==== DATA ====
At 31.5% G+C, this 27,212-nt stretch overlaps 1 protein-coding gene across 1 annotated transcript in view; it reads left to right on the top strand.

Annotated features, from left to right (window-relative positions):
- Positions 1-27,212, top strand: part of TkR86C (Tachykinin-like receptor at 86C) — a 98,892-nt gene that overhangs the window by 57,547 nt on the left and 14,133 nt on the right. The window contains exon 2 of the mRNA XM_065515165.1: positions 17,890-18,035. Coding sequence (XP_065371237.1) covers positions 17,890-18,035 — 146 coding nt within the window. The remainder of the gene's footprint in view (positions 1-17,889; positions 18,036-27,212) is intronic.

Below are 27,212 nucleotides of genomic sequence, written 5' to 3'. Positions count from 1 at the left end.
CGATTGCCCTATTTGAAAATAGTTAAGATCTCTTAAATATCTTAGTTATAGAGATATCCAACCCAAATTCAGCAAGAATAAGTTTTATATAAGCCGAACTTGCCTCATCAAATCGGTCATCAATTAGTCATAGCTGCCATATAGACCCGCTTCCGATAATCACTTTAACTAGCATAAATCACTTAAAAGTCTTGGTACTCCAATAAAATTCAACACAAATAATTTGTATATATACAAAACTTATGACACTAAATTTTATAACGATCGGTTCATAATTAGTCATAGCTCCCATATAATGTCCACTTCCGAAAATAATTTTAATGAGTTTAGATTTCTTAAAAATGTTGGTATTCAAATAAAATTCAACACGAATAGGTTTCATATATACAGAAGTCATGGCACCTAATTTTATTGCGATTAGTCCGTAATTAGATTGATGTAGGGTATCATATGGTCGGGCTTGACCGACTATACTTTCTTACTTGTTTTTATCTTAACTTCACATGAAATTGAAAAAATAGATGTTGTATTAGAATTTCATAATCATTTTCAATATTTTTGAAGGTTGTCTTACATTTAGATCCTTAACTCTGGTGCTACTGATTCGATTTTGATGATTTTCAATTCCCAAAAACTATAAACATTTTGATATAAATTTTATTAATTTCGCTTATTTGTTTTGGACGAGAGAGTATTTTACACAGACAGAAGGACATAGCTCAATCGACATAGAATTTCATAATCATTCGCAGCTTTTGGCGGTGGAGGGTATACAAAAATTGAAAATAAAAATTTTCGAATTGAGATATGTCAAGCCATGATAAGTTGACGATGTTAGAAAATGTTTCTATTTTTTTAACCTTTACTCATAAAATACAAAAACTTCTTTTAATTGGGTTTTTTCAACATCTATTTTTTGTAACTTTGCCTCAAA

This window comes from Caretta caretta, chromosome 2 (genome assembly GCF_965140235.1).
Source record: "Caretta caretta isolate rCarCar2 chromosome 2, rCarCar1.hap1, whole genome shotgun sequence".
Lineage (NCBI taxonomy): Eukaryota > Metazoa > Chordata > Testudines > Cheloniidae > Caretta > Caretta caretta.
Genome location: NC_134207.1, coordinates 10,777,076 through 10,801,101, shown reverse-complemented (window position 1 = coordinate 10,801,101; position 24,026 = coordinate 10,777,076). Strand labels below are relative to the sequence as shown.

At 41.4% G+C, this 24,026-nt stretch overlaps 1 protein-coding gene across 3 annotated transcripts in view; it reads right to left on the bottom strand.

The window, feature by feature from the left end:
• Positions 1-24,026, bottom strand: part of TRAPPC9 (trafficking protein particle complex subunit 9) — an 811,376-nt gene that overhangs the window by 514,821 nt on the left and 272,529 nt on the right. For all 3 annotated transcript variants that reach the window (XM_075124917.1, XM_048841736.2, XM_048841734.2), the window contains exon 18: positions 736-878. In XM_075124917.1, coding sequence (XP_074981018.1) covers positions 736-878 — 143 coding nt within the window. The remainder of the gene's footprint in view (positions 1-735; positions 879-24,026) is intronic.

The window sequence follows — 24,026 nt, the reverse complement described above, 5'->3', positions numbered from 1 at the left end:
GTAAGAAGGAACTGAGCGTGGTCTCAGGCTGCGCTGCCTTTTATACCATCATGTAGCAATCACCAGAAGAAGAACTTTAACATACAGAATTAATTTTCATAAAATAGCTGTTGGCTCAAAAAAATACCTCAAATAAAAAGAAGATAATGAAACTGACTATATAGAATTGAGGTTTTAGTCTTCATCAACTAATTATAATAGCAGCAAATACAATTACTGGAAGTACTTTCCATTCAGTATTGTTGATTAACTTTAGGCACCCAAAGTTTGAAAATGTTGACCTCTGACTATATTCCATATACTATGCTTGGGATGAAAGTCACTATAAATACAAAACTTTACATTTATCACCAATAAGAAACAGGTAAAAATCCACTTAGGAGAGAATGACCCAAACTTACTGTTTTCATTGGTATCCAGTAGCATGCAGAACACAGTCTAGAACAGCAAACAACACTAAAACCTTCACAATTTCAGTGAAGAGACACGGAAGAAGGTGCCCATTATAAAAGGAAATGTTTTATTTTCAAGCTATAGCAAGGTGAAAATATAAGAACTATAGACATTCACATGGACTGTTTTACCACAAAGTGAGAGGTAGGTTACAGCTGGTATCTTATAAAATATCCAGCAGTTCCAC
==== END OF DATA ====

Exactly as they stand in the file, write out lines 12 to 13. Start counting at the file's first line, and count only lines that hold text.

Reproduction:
• Positions 1-24,026, bottom strand: part of TRAPPC9 (trafficking protein particle complex subunit 9) — an 811,376-nt gene that overhangs the window by 514,821 nt on the left and 272,529 nt on the right. For all 3 annotated transcript variants that reach the window (XM_075124917.1, XM_048841736.2, XM_048841734.2), the window contains exon 18: positions 736-878. In XM_075124917.1, coding sequence (XP_074981018.1) covers positions 736-878 — 143 coding nt within the window. The remainder of the gene's footprint in view (positions 1-735; positions 879-24,026) is intronic.

The window sequence follows — 24,026 nt, the reverse complement described above, 5'->3', positions numbered from 1 at the left end: